Question NW1641 to the President of the Republic

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12 August 2021 - NW1641

Profile picture: Singh, Mr N

Singh, Mr N to ask the President of the Republic

With regard to his statement (details furnished) on Africa Day on Tuesday, 25 May 2021 and in light of the fact that much of the Republic’s current debt is odious and its trajectory, according to analysts, is not sustainable in the long run, what are the full, relevant details of the plan to achieve the ideals of public debt management, financial integrity and the creation of a more favourable climate for private sector investment?


Government is committed to promoting economic recovery and returning the public finances to a sustainable position. Faster economic growth remains the most important determinant of fiscal sustainability, and private investment remains a key driver of that growth. For this reason, government is taking steps to promote both private and public investment.

The economy has started to recover in response to improved global conditions and the easing of lockdown restrictions – and in the months ahead, a mass vaccine rollout will support a full reopening of the economy. At the time of the 2021 Budget, GDP growth of 3.3 per cent was projected for 2021, although recent strong GDP outcomes have opened the possibility of a better growth outlook.

Government’s balanced and prudent fiscal strategy is designed to stabilise the public finances. For example, the 2021 Budget provided continued support to the economy and public health in the short term without adding to long-term spending pressures.

Capital spending remains the fastest-growing component of non-interest spending. The main budget primary deficit is projected to narrow from 7.5 per cent of GDP in 2020/21 to 0.8 per cent of GDP in 2023/24, and gross government debt is expected to stabilise at 88.9 per cent of GDP in 2025/26.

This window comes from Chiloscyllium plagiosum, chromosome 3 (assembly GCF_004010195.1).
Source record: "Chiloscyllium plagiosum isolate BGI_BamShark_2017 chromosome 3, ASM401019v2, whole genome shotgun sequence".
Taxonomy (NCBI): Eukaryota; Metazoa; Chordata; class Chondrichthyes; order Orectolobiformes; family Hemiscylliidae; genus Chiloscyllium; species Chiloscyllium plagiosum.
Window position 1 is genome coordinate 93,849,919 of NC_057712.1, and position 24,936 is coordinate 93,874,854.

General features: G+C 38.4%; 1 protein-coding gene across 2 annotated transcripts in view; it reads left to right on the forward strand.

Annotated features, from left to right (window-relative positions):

In addition to these fiscal measures, government is working to promote investment.

Operation Vulindlela, a collaboration between the National Treasury and the Presidency, is working with the relevant departments to address many of the structural impediments to investment, such as the high cost of doing business, low levels of competitiveness and a weak public‐sector balance sheet.

Addressing these can unlock large‐scale investment by the private sector to support inclusive growth and job creation.

Recent initiatives such as Infrastructure South Africa and the Infrastructure Fund are instruments to enhance collaboration and attract private‐sector investment. This is done through partnering with the private sector, multilateral development banks and development finance institutions to bolster investment capacity, expertise and financing.

The commitment to these initiatives was further solidified in the 2021 Budget, where it was announced that government will be providing initial support of R18 billion to the Infrastructure Fund over the medium term. Several collaborative projects under the Fund are already underway, including student housing, digital infrastructure and water infrastructure.

By carefully managing public spending, undertaking structural reforms and shifting public expenditure towards fixed investment, we have embarked on a path to reduce public debt in a responsible and sustainable manner.

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